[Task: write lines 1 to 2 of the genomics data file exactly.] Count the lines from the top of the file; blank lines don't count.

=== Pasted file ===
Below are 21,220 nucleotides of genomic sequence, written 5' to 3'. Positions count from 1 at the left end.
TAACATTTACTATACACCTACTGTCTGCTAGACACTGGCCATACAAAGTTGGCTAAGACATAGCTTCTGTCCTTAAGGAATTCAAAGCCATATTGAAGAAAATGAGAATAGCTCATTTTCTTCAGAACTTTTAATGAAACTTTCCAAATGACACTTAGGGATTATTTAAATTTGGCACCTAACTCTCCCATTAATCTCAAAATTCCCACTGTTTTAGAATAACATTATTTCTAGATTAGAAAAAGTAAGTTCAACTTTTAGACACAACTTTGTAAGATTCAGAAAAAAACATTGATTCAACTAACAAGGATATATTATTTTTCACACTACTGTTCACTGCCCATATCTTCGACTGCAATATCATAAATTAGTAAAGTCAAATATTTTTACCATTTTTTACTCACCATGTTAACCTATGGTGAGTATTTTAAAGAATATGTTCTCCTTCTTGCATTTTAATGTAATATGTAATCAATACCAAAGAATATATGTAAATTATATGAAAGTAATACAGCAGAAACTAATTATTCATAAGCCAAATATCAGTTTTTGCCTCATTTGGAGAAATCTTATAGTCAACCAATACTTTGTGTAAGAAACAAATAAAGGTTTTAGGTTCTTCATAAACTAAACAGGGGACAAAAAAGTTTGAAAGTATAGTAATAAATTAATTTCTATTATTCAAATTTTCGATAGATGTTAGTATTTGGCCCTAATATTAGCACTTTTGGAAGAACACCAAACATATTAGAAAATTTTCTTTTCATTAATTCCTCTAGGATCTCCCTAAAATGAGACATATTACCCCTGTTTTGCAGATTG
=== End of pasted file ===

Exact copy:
Below are 21,220 nucleotides of genomic sequence, written 5' to 3'. Positions count from 1 at the left end.
TAACATTTACTATACACCTACTGTCTGCTAGACACTGGCCATACAAAGTTGGCTAAGACATAGCTTCTGTCCTTAAGGAATTCAAAGCCATATTGAAGAAAATGAGAATAGCTCATTTTCTTCAGAACTTTTAATGAAACTTTCCAAATGACACTTAGGGATTATTTAAATTTGGCACCTAACTCTCCCATTAATCTCAAAATTCCCACTGTTTTAGAATAACATTATTTCTAGATTAGAAAAAGTAAGTTCAACTTTTAGACACAACTTTGTAAGATTCAGAAAAAAACATTGATTCAACTAACAAGGATATATTATTTTTCACACTACTGTTCACTGCCCATATCTTCGACTGCAATATCATAAATTAGTAAAGTCAAATATTTTTACCATTTTTTACTCACCATGTTAACCTATGGTGAGTATTTTAAAGAATATGTTCTCCTTCTTGCATTTTAATGTAATATGTAATCAATACCAAAGAATATATGTAAATTATATGAAAGTAATACAGCAGAAACTAATTATTCATAAGCCAAATATCAGTTTTTGCCTCATTTGGAGAAATCTTATAGTCAACCAATACTTTGTGTAAGAAACAAATAAAGGTTTTAGGTTCTTCATAAACTAAACAGGGGACAAAAAAGTTTGAAAGTATAGTAATAAATTAATTTCTATTATTCAAATTTTCGATAGATGTTAGTATTTGGCCCTAATATTAGCACTTTTGGAAGAACACCAAACATATTAGAAAATTTTCTTTTCATTAATTCCTCTAGGATCTCCCTAAAATGAGACATATTACCCCTGTTTTGCAGATTG